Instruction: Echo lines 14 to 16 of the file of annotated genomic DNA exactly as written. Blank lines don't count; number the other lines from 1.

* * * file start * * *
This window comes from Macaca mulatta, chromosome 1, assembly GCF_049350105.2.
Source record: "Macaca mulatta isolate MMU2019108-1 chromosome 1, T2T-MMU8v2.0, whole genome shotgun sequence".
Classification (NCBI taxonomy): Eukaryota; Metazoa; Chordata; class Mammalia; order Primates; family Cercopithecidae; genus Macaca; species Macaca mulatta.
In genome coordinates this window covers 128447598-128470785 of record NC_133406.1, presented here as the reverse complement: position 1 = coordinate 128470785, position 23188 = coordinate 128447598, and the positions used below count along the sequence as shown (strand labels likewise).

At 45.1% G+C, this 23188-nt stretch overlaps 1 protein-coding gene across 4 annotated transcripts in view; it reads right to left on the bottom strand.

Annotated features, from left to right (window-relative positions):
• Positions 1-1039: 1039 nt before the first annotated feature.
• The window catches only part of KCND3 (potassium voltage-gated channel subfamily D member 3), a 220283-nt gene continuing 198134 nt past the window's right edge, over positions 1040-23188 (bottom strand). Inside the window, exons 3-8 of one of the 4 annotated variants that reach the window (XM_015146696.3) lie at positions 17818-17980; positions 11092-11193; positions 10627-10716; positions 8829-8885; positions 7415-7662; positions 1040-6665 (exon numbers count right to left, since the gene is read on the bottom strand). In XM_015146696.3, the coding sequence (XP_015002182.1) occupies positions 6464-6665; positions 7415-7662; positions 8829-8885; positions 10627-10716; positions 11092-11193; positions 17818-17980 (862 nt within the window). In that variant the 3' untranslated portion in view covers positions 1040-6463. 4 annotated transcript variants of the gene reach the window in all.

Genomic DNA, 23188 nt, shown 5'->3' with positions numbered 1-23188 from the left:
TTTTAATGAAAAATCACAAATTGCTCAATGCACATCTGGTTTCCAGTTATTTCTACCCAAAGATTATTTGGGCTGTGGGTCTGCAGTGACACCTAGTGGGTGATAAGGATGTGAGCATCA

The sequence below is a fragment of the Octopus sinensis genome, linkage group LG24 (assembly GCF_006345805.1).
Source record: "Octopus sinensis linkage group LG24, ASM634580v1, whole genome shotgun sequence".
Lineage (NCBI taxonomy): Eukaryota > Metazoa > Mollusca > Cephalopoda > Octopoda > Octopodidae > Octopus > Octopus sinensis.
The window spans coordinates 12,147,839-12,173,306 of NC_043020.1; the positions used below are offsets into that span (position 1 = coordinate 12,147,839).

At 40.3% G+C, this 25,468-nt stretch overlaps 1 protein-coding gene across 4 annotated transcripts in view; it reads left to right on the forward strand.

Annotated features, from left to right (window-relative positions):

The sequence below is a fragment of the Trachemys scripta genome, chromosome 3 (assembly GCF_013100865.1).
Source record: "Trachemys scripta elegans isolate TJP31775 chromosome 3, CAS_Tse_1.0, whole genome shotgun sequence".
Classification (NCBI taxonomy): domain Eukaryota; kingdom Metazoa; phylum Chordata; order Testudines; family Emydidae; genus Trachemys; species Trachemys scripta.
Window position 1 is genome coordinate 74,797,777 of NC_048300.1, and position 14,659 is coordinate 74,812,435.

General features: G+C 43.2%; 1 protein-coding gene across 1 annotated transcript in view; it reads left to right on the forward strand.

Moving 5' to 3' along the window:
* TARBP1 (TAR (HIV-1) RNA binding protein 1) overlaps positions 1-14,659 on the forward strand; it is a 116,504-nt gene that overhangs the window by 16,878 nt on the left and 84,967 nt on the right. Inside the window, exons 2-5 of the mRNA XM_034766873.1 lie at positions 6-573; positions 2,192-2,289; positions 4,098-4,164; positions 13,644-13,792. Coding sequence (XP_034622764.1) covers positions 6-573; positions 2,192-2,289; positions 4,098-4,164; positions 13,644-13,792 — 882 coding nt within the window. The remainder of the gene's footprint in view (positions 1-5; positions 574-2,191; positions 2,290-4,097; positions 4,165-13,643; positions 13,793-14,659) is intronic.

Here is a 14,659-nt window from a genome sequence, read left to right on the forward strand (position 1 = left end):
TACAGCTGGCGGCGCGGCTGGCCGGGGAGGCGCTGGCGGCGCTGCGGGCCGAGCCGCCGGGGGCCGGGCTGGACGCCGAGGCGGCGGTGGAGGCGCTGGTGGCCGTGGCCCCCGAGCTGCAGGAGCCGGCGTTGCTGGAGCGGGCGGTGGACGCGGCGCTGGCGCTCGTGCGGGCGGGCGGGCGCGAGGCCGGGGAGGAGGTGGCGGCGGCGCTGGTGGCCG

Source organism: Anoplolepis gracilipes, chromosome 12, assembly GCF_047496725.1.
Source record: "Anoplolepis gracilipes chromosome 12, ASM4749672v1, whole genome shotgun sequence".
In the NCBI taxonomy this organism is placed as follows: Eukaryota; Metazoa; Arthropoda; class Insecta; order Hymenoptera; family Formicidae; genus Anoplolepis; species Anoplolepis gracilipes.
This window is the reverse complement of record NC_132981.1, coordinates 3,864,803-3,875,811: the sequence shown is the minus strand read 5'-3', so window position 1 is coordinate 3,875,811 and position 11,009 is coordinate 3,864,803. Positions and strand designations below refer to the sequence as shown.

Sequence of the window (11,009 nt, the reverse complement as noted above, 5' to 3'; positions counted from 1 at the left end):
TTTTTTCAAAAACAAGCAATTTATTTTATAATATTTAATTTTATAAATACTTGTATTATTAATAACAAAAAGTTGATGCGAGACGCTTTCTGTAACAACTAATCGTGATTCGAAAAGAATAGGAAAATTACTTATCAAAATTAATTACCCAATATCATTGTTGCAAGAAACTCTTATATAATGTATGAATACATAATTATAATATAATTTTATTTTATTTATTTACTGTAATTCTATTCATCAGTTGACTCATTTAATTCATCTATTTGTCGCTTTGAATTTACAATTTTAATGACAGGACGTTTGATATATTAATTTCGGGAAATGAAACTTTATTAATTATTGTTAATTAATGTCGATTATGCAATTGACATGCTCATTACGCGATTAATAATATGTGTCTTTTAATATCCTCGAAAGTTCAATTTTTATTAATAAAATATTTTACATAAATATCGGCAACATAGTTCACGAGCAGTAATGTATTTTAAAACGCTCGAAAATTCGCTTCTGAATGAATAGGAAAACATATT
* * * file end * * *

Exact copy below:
The window spans coordinates 12,147,839-12,173,306 of NC_043020.1; the positions used below are offsets into that span (position 1 = coordinate 12,147,839).

At 40.3% G+C, this 25,468-nt stretch overlaps 1 protein-coding gene across 4 annotated transcripts in view; it reads left to right on the forward strand.

Annotated features, from left to right (window-relative positions):